Giuliana Laschi, Valeria Deplano and Alessandro Pes, Europe between Migrations, Decolonization and Integration 1945-1992 (Oxford: Routledge, 2020)

Mark Mazower, Dark Continent: Europe's Twentieth Century (London: Allen Lane, 1998)

Karen Offen, European Feminisms, 1700-1950: A Political History (Boston: Stanford University Press, 2000)

Jonathan Sperber, Revolutionary Europe, 1780-1850 (Harlow: Longman, 2000)

Richard Vinen, A History in Fragments: Europe in the Twentieth Century (London: Abacus, 2002)

Heinrich August Winkler, The Age of Catastrophe: A History of the West, 1914-1945 (New Haven: Yale University Press, 2015)
Additional Information
Graduate Attributes and Skills Skills and abilities in research and enquiry
- ability to draw valid conclusions about the past
- ability to identify, define and analyse historical problems
- ability to select and apply a variety of critical approaches to problems informed by uneven evidence
- ability to exercise critical judgement in creating new understanding
- ability to extract key elements from complex information
- readiness and capacity to ask key questions and exercise rational enquiry
- ability critically to assess existing understanding and the limitations of knowledge and recognition of the need regularly to challenge/test knowledge
- ability to search for, evaluate and use information to develop knowledge and understanding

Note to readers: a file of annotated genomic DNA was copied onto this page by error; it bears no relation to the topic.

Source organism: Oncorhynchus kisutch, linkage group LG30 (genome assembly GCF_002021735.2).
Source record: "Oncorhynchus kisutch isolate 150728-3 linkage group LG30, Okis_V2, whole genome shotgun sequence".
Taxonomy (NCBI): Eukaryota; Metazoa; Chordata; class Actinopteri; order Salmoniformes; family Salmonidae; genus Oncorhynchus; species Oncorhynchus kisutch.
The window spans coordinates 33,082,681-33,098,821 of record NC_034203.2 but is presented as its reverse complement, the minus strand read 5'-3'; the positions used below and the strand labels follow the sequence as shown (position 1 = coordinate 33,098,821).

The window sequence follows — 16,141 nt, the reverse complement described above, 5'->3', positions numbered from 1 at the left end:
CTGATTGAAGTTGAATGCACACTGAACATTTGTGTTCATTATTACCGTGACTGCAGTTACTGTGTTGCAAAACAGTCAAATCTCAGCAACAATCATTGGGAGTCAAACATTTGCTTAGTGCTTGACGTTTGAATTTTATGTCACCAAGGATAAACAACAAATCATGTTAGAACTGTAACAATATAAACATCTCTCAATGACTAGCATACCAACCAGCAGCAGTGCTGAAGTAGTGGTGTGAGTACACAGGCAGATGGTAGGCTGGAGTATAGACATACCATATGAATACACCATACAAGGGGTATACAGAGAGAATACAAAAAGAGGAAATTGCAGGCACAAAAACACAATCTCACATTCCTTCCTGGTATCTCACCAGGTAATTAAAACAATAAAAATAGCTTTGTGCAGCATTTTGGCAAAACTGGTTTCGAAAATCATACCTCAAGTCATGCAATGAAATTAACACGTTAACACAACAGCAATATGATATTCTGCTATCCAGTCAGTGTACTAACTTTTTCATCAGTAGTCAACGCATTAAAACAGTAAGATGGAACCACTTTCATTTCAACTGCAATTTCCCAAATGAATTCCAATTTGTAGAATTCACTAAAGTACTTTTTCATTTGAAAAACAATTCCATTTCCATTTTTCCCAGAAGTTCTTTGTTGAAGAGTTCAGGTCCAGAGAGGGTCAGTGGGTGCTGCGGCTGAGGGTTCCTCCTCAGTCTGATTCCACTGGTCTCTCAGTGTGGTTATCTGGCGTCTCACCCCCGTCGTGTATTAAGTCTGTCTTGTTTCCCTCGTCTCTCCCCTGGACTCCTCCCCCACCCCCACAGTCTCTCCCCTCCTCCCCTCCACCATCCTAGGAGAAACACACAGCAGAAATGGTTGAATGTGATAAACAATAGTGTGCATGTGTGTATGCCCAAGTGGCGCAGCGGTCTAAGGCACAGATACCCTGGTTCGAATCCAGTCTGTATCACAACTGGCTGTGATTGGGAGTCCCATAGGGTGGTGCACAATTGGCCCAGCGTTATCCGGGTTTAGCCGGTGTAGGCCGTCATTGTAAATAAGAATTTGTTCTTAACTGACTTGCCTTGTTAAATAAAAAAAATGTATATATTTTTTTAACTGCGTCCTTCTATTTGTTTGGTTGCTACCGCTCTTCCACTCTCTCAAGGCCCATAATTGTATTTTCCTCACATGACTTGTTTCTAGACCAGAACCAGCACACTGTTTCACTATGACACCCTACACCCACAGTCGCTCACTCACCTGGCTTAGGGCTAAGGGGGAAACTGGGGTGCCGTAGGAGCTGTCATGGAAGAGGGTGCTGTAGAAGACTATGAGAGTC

Skills and abilities in personal and intellectual autonomy
- openness to new ideas, methods and ways of thinking
- ability to identify processes and strategies for learning
- independence as a learner, with readiness to take responsibility for one's own learning, and commitment to continuous reflection, self-evaluation and self-improvement
- ability to make decisions on the basis of rigorous and independent thought
- ability to test, modify and strengthen one's own views through collaboration and debate
- intellectual curiosity
- ability to sustain intellectual interest

Skills and abilities in communication
- ability to make effective use of oral and written means convey understanding of historical issues and one's interpretation of them.
- ability to marshal argument lucidly and coherently
- ability to collaborate and to relate to others
- readiness to seek and value open feedback to inform genuine self-awareness

Skills and abilities in personal effectiveness
- ability to approach historical problems with academic rigour
- ability to manage and meet firm deadlines
- possession of the confidence to make decisions based on one's understanding and personal/intellectual autonomy
- ability to work effectively with others, capitalising on diversities of thinking, experience and skills
Course organiserDr Iain Lauchlan
Tel: (0131 6)50 3769
Course secretaryMrs Shannon McMillan